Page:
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Lucky Jim

January 26th, 2015 | by LCN Editor
Lucky Jim
Features
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Jim O’Neill has been building drinks businesses in Northern Ireland for more than 55 years and he’s still at it. He’s been telling LCN the secret of his success…

Sometimes in business, you meet people who seem to have that knack for decision-making – whatever they turn their hands to seems to prosper and grow.

Jim O’Neill is one of those individuals. A stalwart of the UIster drinks trade for more than half a century, he’s still as active today as he was when he signed on as an apprentice barman at Daly’s on the Falls Road in Belfast in 1956.

He is, perhaps, best known as the founder of Lurgan-based drinks wholesaler United Wine Merchants (UWM), which he set up in 1985 and ran for more than 20 years before eventually selling it on to ill-fated UK drinks group, Waverley TBS.

These days, he and his son, Conor, are kept busy with Botl, a wine and spirits supplier that they established in 2010. It’s the main arm of the modern business and both men have worked hard to establish its credentials, reeling in a succession of familiar and prestigious agencies including The Kraken, Skipper Rum, Jose Cuervo, VAT 19 and Kingfisher beer. They also own the global rights to their own golden rum product from Trinidad, 19 Spiced.

“The past year has gone extremely well for us,” declares Jim. “For a small company with just six sales people, I certainly think we’re living up to the expectations we had for ourselves…Four years we’ve been going now and we have a turnover of £15m which isn’t bad in a market that isn’t really growing.”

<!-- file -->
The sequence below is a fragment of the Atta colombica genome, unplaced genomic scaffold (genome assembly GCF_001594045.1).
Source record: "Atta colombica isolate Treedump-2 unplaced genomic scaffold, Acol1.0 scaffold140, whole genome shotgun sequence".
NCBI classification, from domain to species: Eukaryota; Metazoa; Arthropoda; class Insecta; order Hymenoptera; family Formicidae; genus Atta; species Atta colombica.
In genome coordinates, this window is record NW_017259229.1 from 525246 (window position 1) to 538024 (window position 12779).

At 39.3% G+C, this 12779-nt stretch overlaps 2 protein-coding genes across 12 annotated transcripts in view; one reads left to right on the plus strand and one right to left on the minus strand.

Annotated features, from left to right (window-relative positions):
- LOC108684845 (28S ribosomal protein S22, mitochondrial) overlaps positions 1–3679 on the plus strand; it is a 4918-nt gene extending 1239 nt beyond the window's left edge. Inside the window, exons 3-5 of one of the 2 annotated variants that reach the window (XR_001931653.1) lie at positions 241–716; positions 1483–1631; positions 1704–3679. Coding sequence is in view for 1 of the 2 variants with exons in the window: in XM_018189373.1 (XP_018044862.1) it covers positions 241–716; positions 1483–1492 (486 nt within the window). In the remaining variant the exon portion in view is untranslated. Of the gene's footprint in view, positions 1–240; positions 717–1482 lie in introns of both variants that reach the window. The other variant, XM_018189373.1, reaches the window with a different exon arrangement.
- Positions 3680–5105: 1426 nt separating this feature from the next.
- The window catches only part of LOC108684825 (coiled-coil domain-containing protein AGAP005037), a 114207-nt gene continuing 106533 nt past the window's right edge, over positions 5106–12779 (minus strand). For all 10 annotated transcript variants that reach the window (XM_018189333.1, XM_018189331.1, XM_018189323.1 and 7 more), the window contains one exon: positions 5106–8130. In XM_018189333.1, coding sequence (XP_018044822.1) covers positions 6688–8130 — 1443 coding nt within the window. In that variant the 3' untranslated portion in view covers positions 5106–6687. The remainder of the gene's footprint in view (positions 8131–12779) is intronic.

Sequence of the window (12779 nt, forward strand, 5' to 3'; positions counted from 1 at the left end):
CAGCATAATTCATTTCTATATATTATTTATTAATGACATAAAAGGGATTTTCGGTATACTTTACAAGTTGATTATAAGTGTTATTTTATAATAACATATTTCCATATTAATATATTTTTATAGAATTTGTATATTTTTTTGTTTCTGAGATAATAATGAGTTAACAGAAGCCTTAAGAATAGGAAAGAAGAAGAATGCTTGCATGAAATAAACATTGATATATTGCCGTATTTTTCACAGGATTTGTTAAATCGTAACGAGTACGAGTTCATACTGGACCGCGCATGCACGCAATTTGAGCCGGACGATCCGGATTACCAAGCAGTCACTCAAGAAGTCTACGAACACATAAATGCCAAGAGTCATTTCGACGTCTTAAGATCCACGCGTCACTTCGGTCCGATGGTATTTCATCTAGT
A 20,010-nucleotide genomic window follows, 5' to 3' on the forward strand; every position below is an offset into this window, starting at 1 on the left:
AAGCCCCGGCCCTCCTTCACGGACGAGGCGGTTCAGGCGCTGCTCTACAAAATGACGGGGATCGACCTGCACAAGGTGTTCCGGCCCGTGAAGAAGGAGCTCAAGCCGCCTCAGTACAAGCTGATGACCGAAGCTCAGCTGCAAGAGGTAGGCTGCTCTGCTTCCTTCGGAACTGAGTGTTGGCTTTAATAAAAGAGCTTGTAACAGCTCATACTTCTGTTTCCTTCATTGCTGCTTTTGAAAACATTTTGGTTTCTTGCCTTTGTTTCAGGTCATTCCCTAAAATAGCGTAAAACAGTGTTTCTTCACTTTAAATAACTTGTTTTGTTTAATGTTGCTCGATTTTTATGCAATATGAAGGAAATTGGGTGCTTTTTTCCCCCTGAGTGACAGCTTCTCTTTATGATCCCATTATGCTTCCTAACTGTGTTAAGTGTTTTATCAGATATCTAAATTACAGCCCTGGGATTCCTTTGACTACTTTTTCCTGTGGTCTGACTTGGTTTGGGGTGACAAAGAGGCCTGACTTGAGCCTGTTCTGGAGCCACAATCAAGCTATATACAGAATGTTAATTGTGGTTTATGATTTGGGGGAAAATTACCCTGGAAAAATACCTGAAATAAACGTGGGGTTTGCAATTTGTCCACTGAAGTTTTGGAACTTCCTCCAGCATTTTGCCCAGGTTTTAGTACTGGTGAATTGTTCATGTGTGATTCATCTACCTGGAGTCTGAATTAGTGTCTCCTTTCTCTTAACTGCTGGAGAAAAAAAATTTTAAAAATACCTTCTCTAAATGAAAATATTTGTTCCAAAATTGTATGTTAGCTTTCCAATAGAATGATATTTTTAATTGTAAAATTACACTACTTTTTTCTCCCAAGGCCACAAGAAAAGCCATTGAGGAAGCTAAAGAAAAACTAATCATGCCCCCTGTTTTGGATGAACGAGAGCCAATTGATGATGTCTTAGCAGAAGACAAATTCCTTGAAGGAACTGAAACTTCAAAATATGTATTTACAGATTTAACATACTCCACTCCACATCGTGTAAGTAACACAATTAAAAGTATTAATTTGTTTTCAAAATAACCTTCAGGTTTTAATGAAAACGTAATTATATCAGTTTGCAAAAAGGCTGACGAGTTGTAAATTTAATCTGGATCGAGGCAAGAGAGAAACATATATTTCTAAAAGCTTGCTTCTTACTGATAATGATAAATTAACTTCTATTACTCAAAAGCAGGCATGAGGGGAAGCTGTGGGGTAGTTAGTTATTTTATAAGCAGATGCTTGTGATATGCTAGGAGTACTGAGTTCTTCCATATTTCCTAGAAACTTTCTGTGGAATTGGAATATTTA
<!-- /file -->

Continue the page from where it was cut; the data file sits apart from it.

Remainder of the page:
Jim shows little inclination to consider retirement, in fact, two years ago he took the decision to move into the retail market, taking on an old Wineflair outlet at Clandeboye and converting it into a Nisa Local outlet.

“We’ve more than trebled our business there since, it’s been an absolute success,” says Jim.

Botl on Bouchers Road. Pictured: Conor O'Neill. donnie wright

Jim’s son, Conor, with the company’s 19 Spiced product.

 

Despite coming from a family that was already in the pub trade, Jim O’Neill was determined from an early age to carve his own niche:

“My father had always told me never to work for my own and I didn’t,” he recalls. “I went my own way and I worked at Charlie Daly’s for five years or so.”

After that, he moved to White’s Tavern in Winecellar Entry which, at that time, was owned by the former Irish Bonding Company and Jim eventually went on to work for the parent company, transferring into Diageo when it swallowed up the IBC in the mid-90s.

He was with Diageo for more than a decade, eventually moving to Hollywood and Donnelly as assistant managing director. In 1978, he became MD of the company and remained there until 1985, at which time he felt conditions were right for him to launch a venture of his own. He left Hollywood and Donnelly that year – taking the agency for VAT 19 with him – and established United Wine Merchants.

“Since I began working, the drive for me was always to work for myself,” he says. “I wanted my own business and I eventually did that for 20 years with UWM. After I’d sold that, the motivation for doing it again was that I wanted to get things up and running for my son and he is taking over more and more now.”